The year 2023 will mark the end of windfall profits for shipping companies, in a context of profound transformation of freight flows.
“For whosoever commands the sea commands the trade; whosoever commands the trade of the world commands the riches of the world, and consequently the world itself”." This quotation from the early 17th century, which is attributed to Sir Walter Raleigh, perfectly describes the philosophy behind the strategy pursued by China over the last 30 years. In 2023, however, shipping is going into a new phase in its development.
In 2022, the sector was still making the headlines, revealing not always voluntarily to the general public its key role in an economy which is (still) globalised, its exceptional profits and its role in relations to national sovereignty. Today, however, for the economic and geopolitical reasons which we have discussed extensively over the last year in our articles, the globalisation process has run into major obstacles, even if it is too early still to suggest that the process has gone into reverse.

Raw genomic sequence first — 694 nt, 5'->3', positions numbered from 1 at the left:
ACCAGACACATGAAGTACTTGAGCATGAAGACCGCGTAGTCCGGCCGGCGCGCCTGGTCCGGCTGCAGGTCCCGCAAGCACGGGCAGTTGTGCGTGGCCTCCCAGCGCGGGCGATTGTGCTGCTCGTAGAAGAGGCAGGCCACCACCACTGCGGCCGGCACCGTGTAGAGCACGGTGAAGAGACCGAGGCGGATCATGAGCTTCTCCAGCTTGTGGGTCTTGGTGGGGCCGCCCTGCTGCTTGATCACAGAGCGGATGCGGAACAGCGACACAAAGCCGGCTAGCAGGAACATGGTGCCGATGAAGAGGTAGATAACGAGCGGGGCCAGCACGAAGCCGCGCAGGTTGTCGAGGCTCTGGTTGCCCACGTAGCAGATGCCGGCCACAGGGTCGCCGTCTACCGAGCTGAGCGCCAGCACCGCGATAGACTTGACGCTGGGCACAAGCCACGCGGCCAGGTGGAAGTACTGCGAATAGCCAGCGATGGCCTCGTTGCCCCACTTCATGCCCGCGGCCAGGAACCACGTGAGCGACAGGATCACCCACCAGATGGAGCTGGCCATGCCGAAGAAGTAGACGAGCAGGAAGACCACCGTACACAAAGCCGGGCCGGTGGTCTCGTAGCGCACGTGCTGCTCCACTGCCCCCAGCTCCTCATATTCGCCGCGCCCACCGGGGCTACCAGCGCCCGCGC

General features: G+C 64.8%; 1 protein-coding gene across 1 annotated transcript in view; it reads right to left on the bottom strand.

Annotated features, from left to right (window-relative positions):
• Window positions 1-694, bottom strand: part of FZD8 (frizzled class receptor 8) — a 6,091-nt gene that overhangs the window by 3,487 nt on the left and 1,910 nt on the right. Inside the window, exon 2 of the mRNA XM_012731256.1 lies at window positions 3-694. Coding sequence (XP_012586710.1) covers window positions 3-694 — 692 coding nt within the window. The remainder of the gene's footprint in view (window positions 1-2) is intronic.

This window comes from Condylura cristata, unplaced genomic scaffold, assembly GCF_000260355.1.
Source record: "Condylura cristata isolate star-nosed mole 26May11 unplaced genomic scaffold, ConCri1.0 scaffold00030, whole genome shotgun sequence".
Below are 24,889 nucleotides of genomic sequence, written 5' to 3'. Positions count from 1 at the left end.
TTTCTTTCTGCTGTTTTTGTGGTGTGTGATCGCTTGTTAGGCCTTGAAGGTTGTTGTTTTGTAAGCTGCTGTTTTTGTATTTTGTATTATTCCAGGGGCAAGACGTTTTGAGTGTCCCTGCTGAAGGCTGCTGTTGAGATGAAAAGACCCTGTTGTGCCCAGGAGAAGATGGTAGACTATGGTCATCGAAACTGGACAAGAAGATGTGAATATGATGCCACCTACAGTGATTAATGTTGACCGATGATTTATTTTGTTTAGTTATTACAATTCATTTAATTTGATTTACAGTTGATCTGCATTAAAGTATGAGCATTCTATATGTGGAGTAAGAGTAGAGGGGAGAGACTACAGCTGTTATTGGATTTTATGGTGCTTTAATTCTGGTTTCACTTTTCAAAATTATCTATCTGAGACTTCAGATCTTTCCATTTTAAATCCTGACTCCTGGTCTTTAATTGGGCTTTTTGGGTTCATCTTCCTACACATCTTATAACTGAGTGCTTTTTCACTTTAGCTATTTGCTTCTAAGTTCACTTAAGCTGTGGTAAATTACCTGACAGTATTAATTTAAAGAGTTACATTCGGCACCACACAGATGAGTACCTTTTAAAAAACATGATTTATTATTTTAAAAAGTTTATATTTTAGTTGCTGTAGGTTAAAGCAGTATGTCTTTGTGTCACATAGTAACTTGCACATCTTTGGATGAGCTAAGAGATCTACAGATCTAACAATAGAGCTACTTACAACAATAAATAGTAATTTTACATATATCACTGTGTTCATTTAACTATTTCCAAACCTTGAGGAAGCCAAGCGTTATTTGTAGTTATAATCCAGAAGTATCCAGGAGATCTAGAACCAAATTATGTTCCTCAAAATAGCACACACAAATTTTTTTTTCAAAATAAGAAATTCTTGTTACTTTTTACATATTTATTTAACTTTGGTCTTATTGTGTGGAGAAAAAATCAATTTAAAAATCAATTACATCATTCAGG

The lackluster prospects for growth in 2023 raise questions about the options available to the shipping companies. One thing is certain, however: they are not going to be able to stay static. Even though it might seem surprising to raise questions about their capacity for survival after two years of record profits, such questions are apt. Adaptability is going to be the watchword as the sector confronts the complex task of dealing with market developments and staying profitable, while it continues to work with capital-heavy tools offering little room for agility.
- 2023, a turning point for the shipping companies
- The three Rs - Rethinking, Restructuring and Reducing
- Scenario 1: The shipping alliances implode
- Scenario 2: Carrier discipline holds good
- Scenario 3: War breaks out
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